I put this in the google translate page: the cat likes me i like the cat I get back the translation: el gato me gusta me gusta el gato which doesn't look right at all, and sure enough it gets ...
2
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2answers
94 views

Por vs para when discussing number of times

Which one would be the preposition of choice when discussing the number of times something happened? Examples: I saw her for the third time. She is visiting me for the first time.
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2answers
214 views

Ser vs estar in sentences about composition

Could someone please advise which is the verb of choice in sentences that talk about what things are made of or look like? See the following example: My bathroom is covered in tiles. For the above ...
0
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1answer
120 views

Too big for him

While translating the phrase, “too big for him,” should we use "por" or "para"? In other words, which one of the below would be correct Spanish: Esa broca es demasiada pequeña por esta pared. ...
1
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1answer
582 views

Castellano vs español - Which countries prefer which?

Suppose we are agreed that for most purposes, "castellano" and "español" refer to pretty much the same language (though perhaps some may disagree---see this other SE question). From reading that ...
6
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1answer
163 views

Uso de “heme aquí”

Lo he visto en alguna ocasión en literatura o alguna interpretación de español antiguo, pero no es muy común, supongo que de alguna forma su uso está obsoleto. Ahora las dudas: ¿Cual verbo es el ...
3
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2answers
128 views

Validez del término “Inmessionante”

Background: El año pasado leí una noticia sobre la inclusión de una palabra al diccionario Santillana. Se trata del término "Inmessionante", el cual fué creado en un intento de definir la manera de ...
2
votes
1answer
135 views

Alternativas menos negativas a “desafortunadamente”

Estoy escribiendo un correo orientado a negocios. Quiero decir "Desafortunadamente, blah blah blah, porque bleh bleh bleh", con el objetivo de dar a conocer un hecho que no es beneficioso para la otra ...
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2answers
92 views

'de' in Yo me alegro de no estudiar

Yo me alegro de no estudiar: la mejor escuela es el teatro. (Literally?!:) I am glad to not study: the best school is the theater. Why is de used in this example? Is que (that) a reasonable ...
0
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1answer
709 views

How do I say these phrases in Spanish? [closed]

I don't know Spanish beyond maybe a half a dozen common words. How do I say these in a casual, unfamiliar tone: Did I get a package from UPS? Sorry, that's all the Spanish I know. Google ...
1
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1answer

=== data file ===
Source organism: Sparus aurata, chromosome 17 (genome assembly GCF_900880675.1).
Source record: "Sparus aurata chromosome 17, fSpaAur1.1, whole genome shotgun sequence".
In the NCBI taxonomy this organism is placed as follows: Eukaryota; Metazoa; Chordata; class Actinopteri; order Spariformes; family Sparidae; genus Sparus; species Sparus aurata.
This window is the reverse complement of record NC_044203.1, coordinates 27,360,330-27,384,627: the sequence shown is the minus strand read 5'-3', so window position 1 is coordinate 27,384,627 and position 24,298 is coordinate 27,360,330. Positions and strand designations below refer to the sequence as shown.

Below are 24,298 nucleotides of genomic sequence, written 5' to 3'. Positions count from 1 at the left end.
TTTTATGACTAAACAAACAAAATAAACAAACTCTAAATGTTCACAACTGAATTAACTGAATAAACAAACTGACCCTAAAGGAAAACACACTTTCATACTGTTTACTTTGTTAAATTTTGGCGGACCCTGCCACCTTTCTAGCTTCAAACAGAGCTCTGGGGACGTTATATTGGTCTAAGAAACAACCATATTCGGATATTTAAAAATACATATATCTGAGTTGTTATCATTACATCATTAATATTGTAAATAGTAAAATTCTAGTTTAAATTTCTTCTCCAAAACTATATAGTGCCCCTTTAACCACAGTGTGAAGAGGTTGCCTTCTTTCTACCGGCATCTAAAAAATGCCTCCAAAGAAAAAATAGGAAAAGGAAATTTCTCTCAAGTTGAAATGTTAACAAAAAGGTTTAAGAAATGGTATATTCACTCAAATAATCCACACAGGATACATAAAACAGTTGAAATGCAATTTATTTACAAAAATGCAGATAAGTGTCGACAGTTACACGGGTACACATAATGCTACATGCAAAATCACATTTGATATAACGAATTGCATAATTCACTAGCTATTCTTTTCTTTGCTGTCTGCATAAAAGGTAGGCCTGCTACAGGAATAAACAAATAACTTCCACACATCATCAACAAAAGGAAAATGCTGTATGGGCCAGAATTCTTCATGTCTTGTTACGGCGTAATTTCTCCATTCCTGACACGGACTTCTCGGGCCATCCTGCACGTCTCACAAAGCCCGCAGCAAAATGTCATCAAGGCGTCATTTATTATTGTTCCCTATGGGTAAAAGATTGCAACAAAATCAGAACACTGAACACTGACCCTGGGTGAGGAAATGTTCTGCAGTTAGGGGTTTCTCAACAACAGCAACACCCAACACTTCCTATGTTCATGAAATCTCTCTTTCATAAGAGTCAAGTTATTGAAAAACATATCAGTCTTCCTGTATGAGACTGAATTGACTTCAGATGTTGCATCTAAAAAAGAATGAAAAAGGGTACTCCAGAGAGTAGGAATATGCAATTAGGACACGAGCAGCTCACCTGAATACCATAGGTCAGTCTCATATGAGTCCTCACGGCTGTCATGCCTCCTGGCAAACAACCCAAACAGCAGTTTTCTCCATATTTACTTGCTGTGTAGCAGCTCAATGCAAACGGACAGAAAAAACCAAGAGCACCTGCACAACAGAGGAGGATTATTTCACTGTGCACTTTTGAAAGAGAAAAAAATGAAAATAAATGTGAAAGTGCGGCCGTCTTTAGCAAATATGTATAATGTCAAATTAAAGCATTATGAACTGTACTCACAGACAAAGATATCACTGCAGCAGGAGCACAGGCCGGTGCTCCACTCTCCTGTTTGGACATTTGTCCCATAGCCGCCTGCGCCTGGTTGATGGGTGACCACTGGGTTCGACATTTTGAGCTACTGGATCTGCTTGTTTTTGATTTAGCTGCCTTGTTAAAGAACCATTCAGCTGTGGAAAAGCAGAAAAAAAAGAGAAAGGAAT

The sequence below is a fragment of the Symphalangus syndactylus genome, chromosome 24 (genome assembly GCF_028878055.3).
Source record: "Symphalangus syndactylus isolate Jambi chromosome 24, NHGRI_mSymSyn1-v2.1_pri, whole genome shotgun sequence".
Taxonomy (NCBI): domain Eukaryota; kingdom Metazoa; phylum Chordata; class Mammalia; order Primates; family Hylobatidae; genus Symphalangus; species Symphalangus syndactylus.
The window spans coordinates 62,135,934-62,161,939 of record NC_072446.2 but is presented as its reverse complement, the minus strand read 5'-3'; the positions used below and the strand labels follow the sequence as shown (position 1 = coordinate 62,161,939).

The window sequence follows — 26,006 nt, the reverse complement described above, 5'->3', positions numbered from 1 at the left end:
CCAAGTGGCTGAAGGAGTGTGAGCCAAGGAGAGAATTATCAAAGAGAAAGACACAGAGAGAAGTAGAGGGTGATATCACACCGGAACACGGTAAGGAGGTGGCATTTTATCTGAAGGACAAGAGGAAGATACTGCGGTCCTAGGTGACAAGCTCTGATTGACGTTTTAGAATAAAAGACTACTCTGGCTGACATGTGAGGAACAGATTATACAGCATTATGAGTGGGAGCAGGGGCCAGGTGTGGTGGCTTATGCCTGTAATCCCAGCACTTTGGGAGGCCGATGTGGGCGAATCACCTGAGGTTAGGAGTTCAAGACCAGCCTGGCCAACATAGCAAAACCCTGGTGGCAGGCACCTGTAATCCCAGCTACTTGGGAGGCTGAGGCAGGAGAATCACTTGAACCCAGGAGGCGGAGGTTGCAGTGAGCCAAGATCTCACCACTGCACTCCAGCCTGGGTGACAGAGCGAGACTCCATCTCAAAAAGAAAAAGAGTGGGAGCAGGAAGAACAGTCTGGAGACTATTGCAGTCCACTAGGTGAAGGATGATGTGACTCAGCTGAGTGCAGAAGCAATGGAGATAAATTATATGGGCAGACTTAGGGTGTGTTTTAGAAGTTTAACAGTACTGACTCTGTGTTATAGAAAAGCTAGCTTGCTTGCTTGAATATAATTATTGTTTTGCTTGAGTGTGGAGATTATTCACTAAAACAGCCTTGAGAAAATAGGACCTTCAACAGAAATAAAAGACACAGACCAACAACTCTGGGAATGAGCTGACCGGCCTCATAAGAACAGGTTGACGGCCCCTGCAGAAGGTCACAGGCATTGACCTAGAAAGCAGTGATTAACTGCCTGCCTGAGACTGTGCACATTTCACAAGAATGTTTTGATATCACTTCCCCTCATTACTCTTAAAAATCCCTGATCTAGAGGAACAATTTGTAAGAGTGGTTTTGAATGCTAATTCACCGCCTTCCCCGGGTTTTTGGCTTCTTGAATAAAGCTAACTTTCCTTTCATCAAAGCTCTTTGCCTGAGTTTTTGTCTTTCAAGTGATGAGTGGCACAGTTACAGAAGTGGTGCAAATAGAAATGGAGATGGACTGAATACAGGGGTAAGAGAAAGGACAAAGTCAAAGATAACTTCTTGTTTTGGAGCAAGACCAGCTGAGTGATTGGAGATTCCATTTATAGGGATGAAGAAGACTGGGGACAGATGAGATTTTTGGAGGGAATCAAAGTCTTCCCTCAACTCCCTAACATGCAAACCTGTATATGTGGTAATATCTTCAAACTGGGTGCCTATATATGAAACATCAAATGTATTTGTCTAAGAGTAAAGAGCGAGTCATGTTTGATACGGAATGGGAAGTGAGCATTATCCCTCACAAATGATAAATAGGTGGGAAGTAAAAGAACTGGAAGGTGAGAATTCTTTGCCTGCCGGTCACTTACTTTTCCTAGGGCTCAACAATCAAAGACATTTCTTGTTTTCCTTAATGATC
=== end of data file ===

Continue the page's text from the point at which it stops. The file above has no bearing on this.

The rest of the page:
111 views

Duda sobre “escuálido” en el pronunciamiento de un Ministro

Viendo este pronunciamiento del Ministro de Educación de Venezuela http://www.youtube.com/watch?v=BKW8nloZAqQ en el 00:18 el dice estas palabras no es que vamos a sacar la gente de la pobreza, ...
2
votes
3answers
254 views

¿Cómo se dice “kid's meal” en español?

I'm pretty new to Spanish, but I'm learning with Coffee Break Spanish/listening to TV/Radio/learning vocab via word of the day...pretty much anything I can get my hands on. Anyway, if I'm ordering a ...
3
votes
1answer
133 views

¿Valdurán o baldurán?

Primero un poco de contexto. En mi región, León (España), tenemos la expresión familiar ser un baldurán. Un baldurán es una persona que no se preocupa de sus asuntos con la debida atención. Otra ...
1
vote
1answer
148 views

Estar harto/quemado/agotado de algo - differences (if any)

I would like to ask whether there are any differences in meaning between the following three phrases: estar harto de algo estar quemado de algo estar agotado de algo.
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3answers
274 views

How to say “away from”?

How would I say away from as in: There was a movement away from this trend I used "de" but it sounds like a movement of the trend rather than away from it.
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4answers
406 views

Si británico se refiere a lo natural del Reino Unido, ¿cuál es el gentilicio para lo estrictamente de Gran Bretaña?

Dice la RAE.es: británico, ca. (Del lat. Britannĭcus). adj. Perteneciente o relativo a la antigua Britania, sur de la Gran Bretaña. adj. Natural del Reino Unido de Gran Bretaña e Irlanda ...
0
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1answer
191 views

How do you change tambien to the negative? [duplicate]

How do you change "también" to the negative? How do you change positive words into negative words?
2
votes
4answers
205 views

What does 'examen de grado' mean?

This is with regard to university studies. I can only find references saying it means 'university exam', but I was wondering if it meant 'final exam' or similar.
3
votes
1answer
140 views

How do you use “alguna que otra cosa” in context?

How do you use "alguna que otra cosa" in context? What does this phrase mean?